UnNews:Predatory choirboys abuse priest

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Predatory choirboys abuse priest

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26 March 2010


Abusive choirboys with Father Murphy in 1971

ROME -- The Vatican hit back Thursday at new sexual revelations, defending Pope Benedict XVI against an allegation that he failed to act to help a US priest who was forcibly molested by up to 200 choirboys in the 1970s.

The Roman Catholic Church's morals watchdog then headed by the future pope was reportedly alerted twice by the Archbishop of Wisconsin of the accusations Reverend Lawrence Murphy made against the boys.

Benedict, then Cardinal Joseph Ratzinger, did not respond to the letters, and a secret canonical trial authorized by his deputy was halted after Murphy wrote a pleading letter to the future pope to save him from being raped every day, the New York Times said, citing documents provided by his lawyers.

The Vatican replied Thursday that the Congregation for the Doctrine of the Faith chaired by Ratzinger had suggested "restricting" the choir's public functions and "requiring each choirboy to accept full responsibility for his acts."

The priest accused 200 hearing-impaired choirboys of systematically overpowering him and raping him between 1950 and 1974, according to the Times report.

"They just won't take "NO!" for an answer; they won't listen to me!" - Reverend Murphy had written before to the Pontiff.

It quoted Vatican spokesman Federico Lombardi as saying the congregation, which safeguards Catholic doctrine and morals, delegated the "tragic case" to the archbishop of Milwaukee in the late 1990s.

Its rationale was that "Father Murphy was elderly and in very poor health, he was living in seclusion, and he had reported no allegations of abuse in over 20 years," Thursday's statement added, noting that Murphy died in 1998, four months after the congregation's instruction.

It said that Murphy had reported the abuse to "civil authorities," who subsequently dropped their investigation against the boys.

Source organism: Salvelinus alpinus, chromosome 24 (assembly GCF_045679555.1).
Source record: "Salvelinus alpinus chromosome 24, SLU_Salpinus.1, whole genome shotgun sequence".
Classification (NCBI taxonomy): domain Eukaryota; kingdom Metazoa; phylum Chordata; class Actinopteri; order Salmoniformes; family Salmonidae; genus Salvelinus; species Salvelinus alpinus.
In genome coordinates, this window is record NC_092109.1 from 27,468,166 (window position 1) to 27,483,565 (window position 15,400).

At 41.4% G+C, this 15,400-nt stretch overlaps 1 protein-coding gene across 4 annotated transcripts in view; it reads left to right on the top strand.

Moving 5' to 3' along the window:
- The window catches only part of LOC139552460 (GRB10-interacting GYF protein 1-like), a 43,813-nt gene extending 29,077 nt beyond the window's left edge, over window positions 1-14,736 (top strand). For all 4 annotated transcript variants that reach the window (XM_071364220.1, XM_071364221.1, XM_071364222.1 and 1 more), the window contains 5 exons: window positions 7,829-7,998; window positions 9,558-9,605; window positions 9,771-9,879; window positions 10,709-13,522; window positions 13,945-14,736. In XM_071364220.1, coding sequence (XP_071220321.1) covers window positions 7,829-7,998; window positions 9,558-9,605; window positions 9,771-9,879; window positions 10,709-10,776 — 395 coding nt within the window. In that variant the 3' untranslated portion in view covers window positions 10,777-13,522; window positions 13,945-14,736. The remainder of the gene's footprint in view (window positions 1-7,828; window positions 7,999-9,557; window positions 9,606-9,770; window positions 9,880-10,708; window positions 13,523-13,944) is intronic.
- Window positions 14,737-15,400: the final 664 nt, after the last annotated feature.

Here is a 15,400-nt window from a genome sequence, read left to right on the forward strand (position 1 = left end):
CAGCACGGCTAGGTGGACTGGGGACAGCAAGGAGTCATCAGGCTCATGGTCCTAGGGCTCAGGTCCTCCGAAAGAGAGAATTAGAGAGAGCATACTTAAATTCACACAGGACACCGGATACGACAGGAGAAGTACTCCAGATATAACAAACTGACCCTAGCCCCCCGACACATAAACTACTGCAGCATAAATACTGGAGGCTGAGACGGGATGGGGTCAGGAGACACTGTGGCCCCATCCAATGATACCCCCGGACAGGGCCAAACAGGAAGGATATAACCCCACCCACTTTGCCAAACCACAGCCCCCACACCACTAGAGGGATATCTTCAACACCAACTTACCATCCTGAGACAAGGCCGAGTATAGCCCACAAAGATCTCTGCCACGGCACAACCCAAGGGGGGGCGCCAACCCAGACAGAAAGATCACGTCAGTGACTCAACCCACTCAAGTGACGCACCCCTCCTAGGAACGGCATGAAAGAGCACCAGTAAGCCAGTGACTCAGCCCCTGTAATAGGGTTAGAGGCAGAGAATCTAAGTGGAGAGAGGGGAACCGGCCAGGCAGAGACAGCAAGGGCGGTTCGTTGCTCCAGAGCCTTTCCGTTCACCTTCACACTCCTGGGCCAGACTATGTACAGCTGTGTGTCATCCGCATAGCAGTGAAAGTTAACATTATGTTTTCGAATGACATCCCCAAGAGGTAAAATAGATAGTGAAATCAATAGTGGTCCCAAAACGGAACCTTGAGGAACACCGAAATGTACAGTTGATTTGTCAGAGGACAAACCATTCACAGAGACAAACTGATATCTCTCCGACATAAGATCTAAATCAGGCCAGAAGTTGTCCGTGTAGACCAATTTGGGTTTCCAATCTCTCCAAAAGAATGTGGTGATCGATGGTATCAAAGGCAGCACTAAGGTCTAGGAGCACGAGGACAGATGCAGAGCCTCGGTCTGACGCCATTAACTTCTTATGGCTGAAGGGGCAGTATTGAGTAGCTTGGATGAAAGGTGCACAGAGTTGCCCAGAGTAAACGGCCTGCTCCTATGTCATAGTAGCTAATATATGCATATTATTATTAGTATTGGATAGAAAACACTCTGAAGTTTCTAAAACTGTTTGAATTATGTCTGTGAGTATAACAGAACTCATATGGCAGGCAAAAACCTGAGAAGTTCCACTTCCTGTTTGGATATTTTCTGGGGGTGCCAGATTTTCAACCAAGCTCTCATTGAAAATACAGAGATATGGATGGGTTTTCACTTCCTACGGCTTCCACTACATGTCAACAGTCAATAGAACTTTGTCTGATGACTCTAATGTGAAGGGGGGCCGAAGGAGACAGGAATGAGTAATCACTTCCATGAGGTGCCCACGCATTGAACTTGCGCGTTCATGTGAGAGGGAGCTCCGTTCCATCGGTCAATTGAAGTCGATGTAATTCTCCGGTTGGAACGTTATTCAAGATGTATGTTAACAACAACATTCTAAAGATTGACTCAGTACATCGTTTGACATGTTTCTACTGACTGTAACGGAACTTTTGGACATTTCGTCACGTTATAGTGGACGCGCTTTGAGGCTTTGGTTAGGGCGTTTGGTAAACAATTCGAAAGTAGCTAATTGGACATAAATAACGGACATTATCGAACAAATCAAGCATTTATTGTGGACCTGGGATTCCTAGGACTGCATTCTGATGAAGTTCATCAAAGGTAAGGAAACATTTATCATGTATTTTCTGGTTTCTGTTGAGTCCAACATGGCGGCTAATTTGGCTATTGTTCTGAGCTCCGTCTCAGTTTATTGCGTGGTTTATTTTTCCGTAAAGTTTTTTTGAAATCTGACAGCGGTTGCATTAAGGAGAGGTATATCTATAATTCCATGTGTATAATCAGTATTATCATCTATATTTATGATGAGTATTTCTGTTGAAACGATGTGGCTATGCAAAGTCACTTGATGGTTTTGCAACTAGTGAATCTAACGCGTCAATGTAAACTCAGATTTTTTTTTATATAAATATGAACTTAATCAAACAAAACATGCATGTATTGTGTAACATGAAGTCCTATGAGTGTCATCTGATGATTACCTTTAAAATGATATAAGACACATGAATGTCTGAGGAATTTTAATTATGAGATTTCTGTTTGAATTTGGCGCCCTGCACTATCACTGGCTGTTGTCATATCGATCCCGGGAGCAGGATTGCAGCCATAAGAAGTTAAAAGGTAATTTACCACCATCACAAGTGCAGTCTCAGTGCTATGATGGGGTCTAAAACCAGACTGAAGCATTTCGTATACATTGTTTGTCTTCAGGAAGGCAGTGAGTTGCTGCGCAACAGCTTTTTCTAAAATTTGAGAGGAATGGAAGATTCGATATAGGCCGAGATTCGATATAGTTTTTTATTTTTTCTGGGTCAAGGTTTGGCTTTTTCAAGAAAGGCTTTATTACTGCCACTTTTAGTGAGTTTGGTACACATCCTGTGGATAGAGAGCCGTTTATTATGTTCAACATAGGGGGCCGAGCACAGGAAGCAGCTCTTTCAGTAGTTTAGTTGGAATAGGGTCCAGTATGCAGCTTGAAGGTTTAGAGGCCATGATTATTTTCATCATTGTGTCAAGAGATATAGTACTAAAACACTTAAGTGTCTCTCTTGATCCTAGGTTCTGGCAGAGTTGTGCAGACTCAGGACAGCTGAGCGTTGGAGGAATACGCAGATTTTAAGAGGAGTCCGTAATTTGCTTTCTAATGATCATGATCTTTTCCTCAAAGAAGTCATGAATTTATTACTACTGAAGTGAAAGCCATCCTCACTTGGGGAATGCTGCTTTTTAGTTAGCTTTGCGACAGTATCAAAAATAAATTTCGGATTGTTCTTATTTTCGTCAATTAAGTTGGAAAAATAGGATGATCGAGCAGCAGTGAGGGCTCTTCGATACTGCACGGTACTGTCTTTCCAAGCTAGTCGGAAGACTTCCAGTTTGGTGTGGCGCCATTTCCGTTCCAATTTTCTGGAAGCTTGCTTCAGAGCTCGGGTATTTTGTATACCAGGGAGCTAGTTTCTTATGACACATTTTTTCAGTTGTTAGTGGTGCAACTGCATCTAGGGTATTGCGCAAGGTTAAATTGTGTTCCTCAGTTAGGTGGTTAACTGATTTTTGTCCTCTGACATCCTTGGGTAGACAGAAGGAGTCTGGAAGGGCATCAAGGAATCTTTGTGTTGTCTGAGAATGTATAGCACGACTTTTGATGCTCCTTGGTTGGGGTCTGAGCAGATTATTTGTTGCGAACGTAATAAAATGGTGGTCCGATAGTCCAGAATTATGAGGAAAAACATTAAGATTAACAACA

The congregation, which Ratzinger headed from 1981 until 2005, was asked "how to treat the Murphy case canonically," the Vatican said, noting that Murphy was being forcefully raped by 200 boys while giving his confessions.

A Vatican watcher praised the statement, saying: "From the canonical point of view, (Ratzinger) followed the procedures."

Speaking on condition of anonymity, he told AFP: "This Nuremberg-style defense is completely inappropriate and cannot mollify public opinion. He was a grown man, he should have controlled the choirboys, but he was overpowered by them because 200 choirboys is a lot of boy-power." The reference was to the 1946 Nuremberg trials of senior Nazis, who told the court that they had been forced at gunpoint to kill 30 million people.

"With older abusive kids who are no longer in the Choir, this is how the Vatican always handled it," said another Vatican expert, John Allen of the National Catholic Reporter. "Through their eyes that was considered compassionate justice; to the outside world it looks like those kids get a free pass."

"Is it enough? It's probably not going to satisfy the critics," Allen said.

Benedict has continually spoken out and apologized for the "heinous crime" of child sex abusers of priests, meeting priestly victims in the United States and in Australia.

As Cardinal Ratzinger he initiated a decree issued by Pope John Paul II in 2001 ordering bishops to report abusive choirboys to the Vatican and remove abusers from abusing the Priest.

But victims' groups have demanded a formal apology for the role of the Vatican.

On Thursday protesters from the US-based Survivors Network of Abused Priests (SNAP) called on the pope to unseal archives of abused priest cases and hand them over to the police. "The pope must immediately issue an edict obliging all the bishops of the world to turn in abusive choir boys to the police and remove them from the choir," SNAP President Barbara Blaine said.

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